tendai dotito biti.jpgEconomic analysts have expressed doubt over the practicality of the 2012 National Budget presented by Finance Minister Tendai Biti in November last year after revelations that some ministries are yet to receive their allocations from treasury at a time consultations for the mid-term budget are starting.

With only three days before the end of the first quarter, concern is being raised over whether the US$4 billion budget will fulfill its objectives on the back of failed promises to the economy.

While official data shows that despite registering an increase in export receipts between January and March this year, government is already reeling under a budget deficit of at least US$61 million yet other ministries and key productive sectors are still to get their allocations.

There are now fears within some quarters that the 2012 Fiscal Policy was merely an issue of figures on paper which will never translate into reality.

A financial analyst, Mr Justin Madzika said failure by fiscal authorities to ensure that the 2012 budget is fully implemented means that government is likely to miss set targets such as 9,4% annual Gross Domestic Product, a 4,5% annual inflation rate and a 70% productivity target for firms, among other factors.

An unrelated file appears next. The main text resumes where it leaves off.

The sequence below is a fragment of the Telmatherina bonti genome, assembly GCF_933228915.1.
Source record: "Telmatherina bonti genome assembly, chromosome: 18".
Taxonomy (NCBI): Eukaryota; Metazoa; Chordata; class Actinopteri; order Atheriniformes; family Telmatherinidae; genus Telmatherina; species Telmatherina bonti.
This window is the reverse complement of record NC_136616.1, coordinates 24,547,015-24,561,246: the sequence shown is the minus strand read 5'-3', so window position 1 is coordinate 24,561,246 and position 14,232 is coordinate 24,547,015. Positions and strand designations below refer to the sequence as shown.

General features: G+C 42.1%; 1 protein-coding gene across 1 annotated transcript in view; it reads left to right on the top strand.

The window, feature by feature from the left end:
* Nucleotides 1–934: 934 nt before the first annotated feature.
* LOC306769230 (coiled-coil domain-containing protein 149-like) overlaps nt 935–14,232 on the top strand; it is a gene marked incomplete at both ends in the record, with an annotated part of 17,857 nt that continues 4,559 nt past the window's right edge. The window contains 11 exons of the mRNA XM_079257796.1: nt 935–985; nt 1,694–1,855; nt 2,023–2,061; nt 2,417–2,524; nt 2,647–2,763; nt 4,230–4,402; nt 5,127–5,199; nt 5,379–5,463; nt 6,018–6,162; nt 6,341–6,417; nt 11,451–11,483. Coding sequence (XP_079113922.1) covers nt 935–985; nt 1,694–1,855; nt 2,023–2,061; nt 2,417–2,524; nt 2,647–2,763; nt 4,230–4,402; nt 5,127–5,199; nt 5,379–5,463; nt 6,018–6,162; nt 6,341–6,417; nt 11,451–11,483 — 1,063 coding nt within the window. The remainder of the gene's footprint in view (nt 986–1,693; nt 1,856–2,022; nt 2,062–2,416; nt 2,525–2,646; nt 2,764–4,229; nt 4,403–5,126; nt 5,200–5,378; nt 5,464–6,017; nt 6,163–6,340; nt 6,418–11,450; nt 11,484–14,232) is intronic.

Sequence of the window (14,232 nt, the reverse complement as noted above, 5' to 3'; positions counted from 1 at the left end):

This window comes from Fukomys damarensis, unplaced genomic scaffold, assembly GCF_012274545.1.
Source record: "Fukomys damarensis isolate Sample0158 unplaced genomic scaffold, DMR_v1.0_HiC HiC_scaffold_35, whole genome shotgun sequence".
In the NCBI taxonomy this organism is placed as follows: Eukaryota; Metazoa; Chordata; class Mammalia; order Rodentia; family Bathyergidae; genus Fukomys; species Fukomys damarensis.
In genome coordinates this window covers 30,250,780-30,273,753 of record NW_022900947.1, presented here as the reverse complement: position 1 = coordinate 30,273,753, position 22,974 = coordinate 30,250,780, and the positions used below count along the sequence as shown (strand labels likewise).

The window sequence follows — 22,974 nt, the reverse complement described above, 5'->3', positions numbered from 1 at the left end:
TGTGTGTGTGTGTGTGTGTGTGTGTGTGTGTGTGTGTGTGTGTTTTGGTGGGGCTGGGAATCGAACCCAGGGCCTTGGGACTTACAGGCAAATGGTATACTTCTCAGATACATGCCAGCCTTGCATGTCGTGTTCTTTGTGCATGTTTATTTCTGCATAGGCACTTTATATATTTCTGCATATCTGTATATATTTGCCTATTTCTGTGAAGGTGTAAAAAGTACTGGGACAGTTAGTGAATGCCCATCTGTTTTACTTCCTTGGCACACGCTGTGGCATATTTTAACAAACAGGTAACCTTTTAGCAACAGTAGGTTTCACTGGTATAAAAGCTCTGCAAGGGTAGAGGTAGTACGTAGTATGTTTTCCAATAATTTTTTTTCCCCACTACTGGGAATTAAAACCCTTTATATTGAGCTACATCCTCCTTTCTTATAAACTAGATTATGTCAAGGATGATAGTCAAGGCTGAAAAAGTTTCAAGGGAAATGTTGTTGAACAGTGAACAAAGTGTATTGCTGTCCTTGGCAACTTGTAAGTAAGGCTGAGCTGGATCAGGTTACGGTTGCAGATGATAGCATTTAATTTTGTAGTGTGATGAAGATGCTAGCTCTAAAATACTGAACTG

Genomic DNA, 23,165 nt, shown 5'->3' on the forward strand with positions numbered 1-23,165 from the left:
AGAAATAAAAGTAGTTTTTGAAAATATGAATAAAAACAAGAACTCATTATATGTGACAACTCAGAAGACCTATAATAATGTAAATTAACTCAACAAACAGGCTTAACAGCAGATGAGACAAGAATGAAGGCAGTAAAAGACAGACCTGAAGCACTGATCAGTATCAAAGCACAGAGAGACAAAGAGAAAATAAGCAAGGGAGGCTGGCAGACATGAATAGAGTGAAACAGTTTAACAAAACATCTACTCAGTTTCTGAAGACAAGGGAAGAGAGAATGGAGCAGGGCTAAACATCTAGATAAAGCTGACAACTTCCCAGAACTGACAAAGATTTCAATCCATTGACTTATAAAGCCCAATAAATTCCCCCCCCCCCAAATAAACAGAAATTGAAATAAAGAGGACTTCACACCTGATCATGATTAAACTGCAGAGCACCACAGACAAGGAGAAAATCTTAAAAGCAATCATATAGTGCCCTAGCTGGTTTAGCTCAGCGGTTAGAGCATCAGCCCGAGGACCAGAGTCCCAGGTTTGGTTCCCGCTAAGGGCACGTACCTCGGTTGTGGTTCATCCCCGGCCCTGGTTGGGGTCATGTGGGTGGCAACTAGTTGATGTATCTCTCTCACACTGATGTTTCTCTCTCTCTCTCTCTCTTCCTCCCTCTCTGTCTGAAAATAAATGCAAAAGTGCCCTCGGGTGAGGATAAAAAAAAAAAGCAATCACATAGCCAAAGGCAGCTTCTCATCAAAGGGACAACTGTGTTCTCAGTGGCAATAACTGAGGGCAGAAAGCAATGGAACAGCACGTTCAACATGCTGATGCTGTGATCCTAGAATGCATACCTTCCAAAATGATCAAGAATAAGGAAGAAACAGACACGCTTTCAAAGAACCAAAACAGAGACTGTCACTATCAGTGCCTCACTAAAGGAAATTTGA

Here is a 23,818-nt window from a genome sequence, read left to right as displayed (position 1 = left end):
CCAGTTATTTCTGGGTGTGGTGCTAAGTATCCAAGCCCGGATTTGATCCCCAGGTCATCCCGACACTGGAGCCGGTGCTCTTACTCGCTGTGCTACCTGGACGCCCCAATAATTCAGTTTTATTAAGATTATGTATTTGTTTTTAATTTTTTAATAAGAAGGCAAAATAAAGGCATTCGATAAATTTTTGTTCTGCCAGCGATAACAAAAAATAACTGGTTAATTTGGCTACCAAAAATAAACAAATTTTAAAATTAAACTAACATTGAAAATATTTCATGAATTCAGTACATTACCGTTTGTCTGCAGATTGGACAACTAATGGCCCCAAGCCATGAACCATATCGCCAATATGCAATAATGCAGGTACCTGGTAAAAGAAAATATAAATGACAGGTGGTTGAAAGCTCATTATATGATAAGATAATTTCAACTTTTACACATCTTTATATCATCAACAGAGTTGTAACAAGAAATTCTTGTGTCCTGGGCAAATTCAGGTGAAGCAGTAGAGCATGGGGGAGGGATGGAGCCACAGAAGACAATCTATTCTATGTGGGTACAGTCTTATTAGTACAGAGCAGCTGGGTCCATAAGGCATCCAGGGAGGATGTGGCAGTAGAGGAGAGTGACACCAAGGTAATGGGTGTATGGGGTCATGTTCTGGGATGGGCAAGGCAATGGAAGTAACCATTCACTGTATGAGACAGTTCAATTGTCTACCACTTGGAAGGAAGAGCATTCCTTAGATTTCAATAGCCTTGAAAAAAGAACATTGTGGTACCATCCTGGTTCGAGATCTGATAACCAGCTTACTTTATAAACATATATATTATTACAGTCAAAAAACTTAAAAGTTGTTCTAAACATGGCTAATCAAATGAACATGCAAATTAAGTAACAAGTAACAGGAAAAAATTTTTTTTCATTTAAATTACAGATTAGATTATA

“The figures do not translate into reality and we are really not happy with this budget,” said Mr Madzika.

An economist for the Confederation of Zimbabwe Industries (CZI), Ms Daphne Muzambani says the Ministry of Finance should face the reality by ensuring that the 2012 budgetary allocations as well as revenue and expenditure targets are achieved.

”We are now almost also ashamed with what is happening and this therefore raises more questions,”

At a time some ministries are yet to receive their allocations, consultations for the 2012 Mid-Term Budget are expected to start next week.

The Ministry of Finance’s commitment to economic revival is now being questioned as most of first quarter macro-economic targets have failed to create a favourable operating climate for industry and households.